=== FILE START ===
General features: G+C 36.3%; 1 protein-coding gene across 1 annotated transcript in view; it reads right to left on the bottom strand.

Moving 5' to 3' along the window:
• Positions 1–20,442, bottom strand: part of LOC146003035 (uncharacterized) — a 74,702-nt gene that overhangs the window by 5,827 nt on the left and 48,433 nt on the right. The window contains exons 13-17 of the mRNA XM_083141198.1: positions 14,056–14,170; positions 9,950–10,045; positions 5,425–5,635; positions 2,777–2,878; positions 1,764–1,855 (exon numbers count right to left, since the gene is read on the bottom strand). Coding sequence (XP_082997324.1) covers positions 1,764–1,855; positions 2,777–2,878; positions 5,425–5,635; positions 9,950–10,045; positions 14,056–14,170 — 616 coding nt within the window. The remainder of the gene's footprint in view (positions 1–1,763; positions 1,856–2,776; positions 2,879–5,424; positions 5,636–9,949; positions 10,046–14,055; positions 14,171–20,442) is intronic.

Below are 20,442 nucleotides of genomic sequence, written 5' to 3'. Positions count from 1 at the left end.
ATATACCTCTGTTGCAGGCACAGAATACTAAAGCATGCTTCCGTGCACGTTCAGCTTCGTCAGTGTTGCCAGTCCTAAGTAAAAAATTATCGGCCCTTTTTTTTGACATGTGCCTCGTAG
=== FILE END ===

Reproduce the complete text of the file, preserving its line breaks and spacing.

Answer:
General features: G+C 36.3%; 1 protein-coding gene across 1 annotated transcript in view; it reads right to left on the bottom strand.

Moving 5' to 3' along the window:
• Positions 1–20,442, bottom strand: part of LOC146003035 (uncharacterized) — a 74,702-nt gene that overhangs the window by 5,827 nt on the left and 48,433 nt on the right. The window contains exons 13-17 of the mRNA XM_083141198.1: positions 14,056–14,170; positions 9,950–10,045; positions 5,425–5,635; positions 2,777–2,878; positions 1,764–1,855 (exon numbers count right to left, since the gene is read on the bottom strand). Coding sequence (XP_082997324.1) covers positions 1,764–1,855; positions 2,777–2,878; positions 5,425–5,635; positions 9,950–10,045; positions 14,056–14,170 — 616 coding nt within the window. The remainder of the gene's footprint in view (positions 1–1,763; positions 1,856–2,776; positions 2,879–5,424; positions 5,636–9,949; positions 10,046–14,055; positions 14,171–20,442) is intronic.

Below are 20,442 nucleotides of genomic sequence, written 5' to 3'. Positions count from 1 at the left end.
ATATACCTCTGTTGCAGGCACAGAATACTAAAGCATGCTTCCGTGCACGTTCAGCTTCGTCAGTGTTGCCAGTCCTAAGTAAAAAATTATCGGCCCTTTTTTTTGACATGTGCCTCGTAG